Erosion is affecting Utqiagvik roads, cutural traditions
Wind and water have been eroding roads and other infrastructure in Utqiagvik at alarming rates.
"It's been very dramatic and been accelerating over the last ten years or so," said Dr. Anne Jensen, of the Ukpeaġvik Iñupiat Corporation who is also a University of Alaska Fairbanks researcher. "There has been an ongoing erosion problem for quite some time."
In the small town, erosion from wind, water and other factors is causing big problems. On the north side, sandbags and a berm lead to a "road closed" sign, warning drivers of the dangers along an important path, one on which residents depend for subsistence fishing and hunting, as well as parts of their history.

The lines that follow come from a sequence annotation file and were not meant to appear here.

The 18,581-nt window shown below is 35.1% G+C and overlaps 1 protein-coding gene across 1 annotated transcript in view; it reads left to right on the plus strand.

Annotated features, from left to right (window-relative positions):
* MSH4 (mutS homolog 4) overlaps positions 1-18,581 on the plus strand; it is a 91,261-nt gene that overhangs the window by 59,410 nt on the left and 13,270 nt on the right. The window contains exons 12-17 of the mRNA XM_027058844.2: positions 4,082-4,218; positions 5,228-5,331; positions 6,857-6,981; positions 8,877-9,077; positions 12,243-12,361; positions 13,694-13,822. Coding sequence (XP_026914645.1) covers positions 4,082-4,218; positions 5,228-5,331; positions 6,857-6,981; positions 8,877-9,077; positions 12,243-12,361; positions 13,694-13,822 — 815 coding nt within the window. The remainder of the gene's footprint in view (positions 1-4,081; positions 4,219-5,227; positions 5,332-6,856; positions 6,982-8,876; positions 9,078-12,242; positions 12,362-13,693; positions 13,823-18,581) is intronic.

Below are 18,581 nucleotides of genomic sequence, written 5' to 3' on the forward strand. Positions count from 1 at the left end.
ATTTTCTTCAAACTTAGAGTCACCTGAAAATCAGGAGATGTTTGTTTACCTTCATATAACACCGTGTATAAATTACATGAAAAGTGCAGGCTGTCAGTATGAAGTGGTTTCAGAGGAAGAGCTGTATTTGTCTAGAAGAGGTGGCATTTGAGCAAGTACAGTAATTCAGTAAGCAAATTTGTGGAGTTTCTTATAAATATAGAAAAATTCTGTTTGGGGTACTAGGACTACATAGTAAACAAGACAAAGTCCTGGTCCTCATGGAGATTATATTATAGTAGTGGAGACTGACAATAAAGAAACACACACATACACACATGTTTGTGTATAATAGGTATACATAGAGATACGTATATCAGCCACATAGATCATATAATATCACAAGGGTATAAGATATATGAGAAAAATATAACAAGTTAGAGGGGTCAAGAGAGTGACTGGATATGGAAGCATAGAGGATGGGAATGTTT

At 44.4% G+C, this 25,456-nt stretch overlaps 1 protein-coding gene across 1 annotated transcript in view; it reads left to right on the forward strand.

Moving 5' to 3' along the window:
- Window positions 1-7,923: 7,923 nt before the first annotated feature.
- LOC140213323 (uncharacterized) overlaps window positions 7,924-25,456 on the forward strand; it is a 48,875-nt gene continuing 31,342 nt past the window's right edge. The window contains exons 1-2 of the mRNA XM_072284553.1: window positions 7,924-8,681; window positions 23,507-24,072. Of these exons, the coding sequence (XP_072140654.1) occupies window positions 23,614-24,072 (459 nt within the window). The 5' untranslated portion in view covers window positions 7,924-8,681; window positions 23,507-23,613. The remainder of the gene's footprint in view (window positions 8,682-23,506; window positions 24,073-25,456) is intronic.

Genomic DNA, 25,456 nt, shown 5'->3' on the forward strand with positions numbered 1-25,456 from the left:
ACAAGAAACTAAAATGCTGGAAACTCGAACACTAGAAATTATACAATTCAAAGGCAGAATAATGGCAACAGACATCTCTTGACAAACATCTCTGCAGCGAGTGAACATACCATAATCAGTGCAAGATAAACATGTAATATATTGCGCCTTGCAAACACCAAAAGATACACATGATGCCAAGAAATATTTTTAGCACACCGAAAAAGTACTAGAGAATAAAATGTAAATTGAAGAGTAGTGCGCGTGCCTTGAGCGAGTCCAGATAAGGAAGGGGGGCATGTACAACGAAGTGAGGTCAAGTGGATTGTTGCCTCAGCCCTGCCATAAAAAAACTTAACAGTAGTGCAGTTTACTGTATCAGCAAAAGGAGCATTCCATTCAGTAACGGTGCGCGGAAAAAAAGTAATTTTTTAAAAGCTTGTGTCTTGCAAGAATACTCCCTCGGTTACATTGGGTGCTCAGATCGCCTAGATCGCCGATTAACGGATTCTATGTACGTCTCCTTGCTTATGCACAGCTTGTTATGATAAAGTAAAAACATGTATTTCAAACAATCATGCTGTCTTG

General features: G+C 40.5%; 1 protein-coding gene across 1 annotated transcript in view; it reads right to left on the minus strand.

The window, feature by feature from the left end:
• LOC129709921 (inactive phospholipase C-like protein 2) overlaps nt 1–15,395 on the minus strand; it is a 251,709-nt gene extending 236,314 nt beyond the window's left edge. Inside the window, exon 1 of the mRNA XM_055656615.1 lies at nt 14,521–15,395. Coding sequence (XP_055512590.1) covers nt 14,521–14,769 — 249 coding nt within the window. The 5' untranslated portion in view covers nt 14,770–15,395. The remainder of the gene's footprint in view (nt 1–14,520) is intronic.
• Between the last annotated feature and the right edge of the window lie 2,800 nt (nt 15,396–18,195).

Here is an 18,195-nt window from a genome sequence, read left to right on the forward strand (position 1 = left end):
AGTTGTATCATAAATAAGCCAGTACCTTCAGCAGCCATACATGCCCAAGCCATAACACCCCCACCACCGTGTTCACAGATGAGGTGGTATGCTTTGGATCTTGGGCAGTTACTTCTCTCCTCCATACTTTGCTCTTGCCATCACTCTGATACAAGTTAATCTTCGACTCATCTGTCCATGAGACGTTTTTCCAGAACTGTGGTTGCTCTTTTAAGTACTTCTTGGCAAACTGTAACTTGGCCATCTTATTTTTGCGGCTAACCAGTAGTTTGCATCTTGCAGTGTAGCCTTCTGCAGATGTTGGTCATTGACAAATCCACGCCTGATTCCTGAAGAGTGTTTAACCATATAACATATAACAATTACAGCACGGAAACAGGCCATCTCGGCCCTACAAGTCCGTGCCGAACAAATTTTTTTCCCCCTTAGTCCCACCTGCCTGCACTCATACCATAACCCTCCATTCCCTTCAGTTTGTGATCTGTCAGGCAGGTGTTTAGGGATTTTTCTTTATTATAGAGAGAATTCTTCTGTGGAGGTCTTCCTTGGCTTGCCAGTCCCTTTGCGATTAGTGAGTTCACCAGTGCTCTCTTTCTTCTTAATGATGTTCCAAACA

"There was an entire one-lane road, and a berm, and a beach," Jensen said. "You have no solid ground, literally no solid ground to stand on, so what do you do? People's cultural heritage, ability to do subsistence, all being threatened by erosion."
If you do make it past the bumpy dirt road, don't expect to get far. An old boat launch is no longer, now that it's been flooded. Beyond, where there was once only land, there is now lots of water.
"Cultural heritage is important, and people connect to it in different ways," Jensen said, "some through language, some through dancing, some through subsistence. But for a lot of people, being able to connect with the places their ancestors lived is really critical and it's a way for some people - the way."